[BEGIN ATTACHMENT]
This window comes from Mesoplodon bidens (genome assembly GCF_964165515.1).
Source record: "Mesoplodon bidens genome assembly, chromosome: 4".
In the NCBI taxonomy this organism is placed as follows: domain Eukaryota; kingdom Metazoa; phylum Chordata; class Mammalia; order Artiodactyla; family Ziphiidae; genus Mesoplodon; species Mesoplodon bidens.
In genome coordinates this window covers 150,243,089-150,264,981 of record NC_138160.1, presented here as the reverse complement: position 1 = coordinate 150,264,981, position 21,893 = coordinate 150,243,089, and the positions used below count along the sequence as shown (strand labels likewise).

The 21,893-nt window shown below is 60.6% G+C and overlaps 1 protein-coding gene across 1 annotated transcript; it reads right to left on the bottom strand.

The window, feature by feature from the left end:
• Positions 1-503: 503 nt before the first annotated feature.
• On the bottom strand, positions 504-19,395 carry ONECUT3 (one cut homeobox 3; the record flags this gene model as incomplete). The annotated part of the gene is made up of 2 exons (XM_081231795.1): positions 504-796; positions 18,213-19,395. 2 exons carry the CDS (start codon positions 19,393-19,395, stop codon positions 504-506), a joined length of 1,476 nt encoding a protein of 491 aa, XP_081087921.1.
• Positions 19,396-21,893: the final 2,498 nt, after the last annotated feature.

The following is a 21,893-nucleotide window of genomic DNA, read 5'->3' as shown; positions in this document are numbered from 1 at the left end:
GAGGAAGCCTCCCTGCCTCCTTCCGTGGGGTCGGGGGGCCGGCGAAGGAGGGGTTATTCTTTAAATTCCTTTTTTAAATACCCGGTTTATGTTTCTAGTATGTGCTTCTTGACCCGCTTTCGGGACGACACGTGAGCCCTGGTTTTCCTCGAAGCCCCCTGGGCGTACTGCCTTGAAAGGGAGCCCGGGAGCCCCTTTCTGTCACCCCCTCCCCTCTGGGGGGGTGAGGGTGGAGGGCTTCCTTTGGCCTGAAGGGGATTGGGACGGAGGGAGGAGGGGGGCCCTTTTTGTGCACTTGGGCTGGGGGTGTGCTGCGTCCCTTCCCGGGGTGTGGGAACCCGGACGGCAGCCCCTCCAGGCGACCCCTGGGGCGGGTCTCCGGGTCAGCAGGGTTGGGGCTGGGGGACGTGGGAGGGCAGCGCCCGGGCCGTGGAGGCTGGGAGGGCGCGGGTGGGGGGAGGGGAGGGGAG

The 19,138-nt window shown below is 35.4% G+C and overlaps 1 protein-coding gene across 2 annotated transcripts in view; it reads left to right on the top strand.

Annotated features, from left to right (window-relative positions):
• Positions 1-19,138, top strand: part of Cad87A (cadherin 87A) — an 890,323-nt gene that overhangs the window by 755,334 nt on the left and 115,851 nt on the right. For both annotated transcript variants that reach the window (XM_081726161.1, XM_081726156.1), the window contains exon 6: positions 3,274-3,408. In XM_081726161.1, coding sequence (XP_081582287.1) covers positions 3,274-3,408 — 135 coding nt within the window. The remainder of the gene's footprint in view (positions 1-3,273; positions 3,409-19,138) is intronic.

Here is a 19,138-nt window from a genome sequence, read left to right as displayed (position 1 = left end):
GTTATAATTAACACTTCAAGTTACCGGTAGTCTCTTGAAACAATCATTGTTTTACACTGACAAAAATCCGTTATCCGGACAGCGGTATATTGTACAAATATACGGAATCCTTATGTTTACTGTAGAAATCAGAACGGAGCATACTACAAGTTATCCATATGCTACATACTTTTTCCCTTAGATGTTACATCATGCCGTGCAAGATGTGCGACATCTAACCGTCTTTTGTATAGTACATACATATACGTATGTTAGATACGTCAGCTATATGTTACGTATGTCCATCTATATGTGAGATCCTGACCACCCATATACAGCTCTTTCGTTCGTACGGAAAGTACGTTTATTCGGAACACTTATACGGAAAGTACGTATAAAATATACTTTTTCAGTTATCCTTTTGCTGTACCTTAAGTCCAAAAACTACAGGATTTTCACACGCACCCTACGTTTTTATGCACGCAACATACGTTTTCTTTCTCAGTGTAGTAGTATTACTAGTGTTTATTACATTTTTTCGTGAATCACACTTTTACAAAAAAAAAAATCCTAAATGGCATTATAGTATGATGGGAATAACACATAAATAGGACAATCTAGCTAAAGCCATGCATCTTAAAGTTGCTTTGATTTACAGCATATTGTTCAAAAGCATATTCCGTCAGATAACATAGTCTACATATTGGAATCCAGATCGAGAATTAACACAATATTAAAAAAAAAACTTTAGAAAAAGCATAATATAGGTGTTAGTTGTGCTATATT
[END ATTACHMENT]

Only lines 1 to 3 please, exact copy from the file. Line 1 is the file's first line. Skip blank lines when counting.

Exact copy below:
This window comes from Mesoplodon bidens (genome assembly GCF_964165515.1).
Source record: "Mesoplodon bidens genome assembly, chromosome: 4".
In the NCBI taxonomy this organism is placed as follows: domain Eukaryota; kingdom Metazoa; phylum Chordata; class Mammalia; order Artiodactyla; family Ziphiidae; genus Mesoplodon; species Mesoplodon bidens.